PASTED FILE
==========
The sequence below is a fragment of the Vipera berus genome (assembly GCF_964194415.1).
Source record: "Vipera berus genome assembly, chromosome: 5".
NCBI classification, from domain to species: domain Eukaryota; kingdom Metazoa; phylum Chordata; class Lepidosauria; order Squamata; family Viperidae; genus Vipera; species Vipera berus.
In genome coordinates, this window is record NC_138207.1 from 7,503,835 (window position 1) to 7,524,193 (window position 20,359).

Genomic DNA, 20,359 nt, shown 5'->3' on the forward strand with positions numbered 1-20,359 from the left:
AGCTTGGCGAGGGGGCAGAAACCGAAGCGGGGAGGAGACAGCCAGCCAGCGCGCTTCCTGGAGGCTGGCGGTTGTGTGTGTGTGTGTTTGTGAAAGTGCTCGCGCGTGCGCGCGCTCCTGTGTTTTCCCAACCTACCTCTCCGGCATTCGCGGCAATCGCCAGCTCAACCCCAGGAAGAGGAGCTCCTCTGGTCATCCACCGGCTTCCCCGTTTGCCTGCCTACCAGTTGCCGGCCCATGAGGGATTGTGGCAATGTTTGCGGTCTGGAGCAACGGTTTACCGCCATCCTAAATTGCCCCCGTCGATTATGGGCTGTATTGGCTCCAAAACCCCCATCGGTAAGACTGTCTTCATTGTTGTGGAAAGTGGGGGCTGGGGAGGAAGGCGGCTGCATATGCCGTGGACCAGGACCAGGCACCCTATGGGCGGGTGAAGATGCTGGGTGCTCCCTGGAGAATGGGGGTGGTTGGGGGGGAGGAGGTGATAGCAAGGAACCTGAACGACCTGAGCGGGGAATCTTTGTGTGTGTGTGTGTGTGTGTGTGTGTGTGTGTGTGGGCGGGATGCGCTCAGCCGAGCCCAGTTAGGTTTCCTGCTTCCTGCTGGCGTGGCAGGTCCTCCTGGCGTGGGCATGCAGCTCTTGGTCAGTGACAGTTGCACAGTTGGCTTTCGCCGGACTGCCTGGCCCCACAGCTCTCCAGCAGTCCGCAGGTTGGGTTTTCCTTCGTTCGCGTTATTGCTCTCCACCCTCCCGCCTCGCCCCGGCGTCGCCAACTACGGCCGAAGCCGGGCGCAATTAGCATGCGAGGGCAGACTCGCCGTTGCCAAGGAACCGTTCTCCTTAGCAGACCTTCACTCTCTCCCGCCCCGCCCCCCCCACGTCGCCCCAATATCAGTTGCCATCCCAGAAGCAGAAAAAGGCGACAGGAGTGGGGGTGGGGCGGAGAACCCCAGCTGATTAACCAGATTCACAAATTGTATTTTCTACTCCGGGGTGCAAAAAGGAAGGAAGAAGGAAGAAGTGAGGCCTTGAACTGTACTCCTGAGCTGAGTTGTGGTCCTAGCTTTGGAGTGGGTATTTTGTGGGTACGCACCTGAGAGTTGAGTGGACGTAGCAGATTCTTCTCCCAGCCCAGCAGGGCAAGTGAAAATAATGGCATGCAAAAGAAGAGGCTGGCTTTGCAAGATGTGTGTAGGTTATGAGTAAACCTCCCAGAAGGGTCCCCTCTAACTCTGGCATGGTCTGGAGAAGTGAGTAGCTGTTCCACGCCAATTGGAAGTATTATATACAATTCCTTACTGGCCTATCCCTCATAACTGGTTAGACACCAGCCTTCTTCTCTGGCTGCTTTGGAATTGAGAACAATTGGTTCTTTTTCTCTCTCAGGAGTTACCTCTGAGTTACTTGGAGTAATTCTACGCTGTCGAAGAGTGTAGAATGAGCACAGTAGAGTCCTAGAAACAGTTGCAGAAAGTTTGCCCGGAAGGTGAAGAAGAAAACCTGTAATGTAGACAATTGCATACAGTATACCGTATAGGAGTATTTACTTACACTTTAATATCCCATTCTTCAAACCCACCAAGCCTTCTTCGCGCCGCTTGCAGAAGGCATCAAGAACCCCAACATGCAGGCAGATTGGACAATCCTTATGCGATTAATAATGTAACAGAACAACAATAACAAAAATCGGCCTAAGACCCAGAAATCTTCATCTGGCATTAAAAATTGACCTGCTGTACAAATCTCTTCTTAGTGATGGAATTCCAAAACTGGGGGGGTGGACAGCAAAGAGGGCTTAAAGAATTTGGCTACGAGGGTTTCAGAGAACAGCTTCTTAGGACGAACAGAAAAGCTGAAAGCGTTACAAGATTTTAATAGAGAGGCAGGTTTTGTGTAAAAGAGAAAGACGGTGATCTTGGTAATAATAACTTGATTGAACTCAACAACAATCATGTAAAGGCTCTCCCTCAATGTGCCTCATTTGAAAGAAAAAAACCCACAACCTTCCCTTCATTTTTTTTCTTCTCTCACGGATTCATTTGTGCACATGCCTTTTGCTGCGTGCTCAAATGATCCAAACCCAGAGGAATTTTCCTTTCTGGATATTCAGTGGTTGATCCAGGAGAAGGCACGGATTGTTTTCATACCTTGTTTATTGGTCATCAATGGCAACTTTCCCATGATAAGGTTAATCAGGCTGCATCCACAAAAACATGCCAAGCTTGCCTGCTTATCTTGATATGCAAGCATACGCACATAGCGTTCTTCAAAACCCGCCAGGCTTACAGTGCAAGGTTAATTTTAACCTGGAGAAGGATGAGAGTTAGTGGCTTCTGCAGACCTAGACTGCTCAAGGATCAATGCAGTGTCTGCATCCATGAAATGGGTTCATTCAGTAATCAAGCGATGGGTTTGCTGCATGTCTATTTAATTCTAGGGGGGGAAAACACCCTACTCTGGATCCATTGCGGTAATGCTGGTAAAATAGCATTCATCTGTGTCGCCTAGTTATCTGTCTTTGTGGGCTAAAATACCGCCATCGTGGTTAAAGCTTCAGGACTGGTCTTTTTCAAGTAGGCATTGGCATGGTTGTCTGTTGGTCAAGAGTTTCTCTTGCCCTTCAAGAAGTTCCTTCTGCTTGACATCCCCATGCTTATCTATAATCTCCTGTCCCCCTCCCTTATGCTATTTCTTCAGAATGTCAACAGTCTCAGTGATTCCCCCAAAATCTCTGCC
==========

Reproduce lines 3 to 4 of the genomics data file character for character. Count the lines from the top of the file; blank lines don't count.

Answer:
NCBI classification, from domain to species: domain Eukaryota; kingdom Metazoa; phylum Chordata; class Lepidosauria; order Squamata; family Viperidae; genus Vipera; species Vipera berus.
In genome coordinates, this window is record NC_138207.1 from 7,503,835 (window position 1) to 7,524,193 (window position 20,359).